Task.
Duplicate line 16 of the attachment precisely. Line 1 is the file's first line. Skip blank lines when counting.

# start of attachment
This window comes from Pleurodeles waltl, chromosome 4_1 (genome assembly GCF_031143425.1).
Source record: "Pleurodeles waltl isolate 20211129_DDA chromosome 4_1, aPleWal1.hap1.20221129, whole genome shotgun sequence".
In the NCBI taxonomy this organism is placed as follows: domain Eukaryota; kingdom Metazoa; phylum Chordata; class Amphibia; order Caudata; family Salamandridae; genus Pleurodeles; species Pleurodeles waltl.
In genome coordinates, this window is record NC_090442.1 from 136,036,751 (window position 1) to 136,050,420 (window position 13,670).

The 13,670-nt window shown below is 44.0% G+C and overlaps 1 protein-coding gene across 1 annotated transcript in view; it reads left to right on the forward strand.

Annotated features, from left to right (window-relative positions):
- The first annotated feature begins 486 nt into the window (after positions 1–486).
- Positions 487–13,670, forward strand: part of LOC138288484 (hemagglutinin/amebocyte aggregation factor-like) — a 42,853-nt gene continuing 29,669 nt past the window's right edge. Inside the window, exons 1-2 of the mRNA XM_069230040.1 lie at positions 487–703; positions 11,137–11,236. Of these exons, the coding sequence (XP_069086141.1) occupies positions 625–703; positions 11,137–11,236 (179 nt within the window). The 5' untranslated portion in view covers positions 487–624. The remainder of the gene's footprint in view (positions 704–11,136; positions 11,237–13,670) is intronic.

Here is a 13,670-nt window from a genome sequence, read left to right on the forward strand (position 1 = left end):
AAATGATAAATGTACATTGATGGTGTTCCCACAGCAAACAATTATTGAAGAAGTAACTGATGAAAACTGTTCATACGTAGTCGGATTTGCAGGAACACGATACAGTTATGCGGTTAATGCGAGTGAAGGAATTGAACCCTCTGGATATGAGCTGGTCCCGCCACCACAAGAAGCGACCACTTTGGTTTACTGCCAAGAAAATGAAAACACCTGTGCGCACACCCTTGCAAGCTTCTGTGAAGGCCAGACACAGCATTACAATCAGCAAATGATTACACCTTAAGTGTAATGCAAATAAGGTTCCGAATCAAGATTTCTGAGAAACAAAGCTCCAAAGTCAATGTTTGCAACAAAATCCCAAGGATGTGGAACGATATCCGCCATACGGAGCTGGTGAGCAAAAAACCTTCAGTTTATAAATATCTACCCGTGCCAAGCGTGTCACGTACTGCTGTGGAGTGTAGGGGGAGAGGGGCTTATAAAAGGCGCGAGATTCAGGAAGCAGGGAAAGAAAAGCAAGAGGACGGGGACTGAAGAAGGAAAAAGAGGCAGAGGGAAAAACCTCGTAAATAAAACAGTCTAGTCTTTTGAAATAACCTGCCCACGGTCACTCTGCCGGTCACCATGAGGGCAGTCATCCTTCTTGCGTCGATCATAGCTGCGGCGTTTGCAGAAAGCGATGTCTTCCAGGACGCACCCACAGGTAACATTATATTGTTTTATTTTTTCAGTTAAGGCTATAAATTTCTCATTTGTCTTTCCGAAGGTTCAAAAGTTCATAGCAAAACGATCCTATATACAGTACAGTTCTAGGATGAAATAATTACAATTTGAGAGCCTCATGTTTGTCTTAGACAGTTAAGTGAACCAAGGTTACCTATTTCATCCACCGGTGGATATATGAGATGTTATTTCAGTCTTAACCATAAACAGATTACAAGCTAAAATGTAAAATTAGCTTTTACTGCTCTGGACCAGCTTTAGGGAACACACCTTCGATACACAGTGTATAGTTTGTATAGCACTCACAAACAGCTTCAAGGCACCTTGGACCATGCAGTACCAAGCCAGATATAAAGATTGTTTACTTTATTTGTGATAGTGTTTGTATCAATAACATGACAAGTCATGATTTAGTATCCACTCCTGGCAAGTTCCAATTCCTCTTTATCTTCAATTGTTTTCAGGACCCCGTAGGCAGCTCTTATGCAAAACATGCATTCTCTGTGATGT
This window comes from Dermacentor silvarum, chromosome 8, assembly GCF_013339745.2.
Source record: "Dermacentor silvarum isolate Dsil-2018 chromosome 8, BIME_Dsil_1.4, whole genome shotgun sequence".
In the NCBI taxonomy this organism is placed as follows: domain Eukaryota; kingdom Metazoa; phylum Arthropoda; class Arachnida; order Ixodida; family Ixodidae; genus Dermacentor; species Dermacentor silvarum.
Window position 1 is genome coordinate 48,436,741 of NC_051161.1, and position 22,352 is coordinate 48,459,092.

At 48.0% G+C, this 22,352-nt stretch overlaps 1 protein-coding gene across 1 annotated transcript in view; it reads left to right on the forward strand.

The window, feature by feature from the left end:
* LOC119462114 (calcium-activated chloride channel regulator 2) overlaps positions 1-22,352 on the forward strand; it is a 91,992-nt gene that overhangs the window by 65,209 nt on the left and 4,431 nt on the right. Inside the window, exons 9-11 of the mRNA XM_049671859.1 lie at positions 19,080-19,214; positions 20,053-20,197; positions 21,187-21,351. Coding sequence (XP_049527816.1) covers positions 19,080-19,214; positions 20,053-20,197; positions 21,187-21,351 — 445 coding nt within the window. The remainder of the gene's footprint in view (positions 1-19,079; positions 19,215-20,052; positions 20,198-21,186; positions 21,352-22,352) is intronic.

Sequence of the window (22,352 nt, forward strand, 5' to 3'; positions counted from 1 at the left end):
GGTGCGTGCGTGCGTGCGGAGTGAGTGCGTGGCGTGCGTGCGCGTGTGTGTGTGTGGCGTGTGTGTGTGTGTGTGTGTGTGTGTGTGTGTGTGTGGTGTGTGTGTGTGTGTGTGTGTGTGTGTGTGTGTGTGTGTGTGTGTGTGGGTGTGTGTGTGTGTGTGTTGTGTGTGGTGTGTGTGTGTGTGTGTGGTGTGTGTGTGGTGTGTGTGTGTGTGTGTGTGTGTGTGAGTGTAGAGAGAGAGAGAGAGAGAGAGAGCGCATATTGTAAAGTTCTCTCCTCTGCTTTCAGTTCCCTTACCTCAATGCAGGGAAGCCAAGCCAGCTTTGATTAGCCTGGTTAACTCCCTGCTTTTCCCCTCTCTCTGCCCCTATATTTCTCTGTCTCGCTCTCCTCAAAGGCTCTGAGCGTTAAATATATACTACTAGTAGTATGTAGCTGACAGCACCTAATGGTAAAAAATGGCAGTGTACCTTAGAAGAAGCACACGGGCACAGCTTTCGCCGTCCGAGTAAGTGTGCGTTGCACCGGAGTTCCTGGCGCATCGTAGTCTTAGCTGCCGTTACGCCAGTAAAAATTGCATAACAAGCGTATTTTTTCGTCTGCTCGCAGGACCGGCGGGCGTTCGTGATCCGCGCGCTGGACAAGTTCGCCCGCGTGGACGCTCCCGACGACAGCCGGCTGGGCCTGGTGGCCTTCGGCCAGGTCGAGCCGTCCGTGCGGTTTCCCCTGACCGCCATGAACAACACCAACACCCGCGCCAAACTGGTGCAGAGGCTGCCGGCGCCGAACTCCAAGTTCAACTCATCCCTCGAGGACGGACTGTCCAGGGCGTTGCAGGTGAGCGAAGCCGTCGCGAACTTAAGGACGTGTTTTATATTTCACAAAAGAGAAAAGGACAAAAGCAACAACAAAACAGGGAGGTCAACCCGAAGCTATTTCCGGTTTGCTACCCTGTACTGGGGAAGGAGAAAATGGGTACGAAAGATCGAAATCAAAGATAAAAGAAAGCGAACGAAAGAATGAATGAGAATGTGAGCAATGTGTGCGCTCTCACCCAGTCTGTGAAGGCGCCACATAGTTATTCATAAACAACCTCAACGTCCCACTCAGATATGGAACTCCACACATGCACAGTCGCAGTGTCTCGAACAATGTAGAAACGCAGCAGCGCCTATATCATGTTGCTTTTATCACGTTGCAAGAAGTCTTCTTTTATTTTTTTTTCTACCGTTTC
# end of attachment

The window, feature by feature from the left end: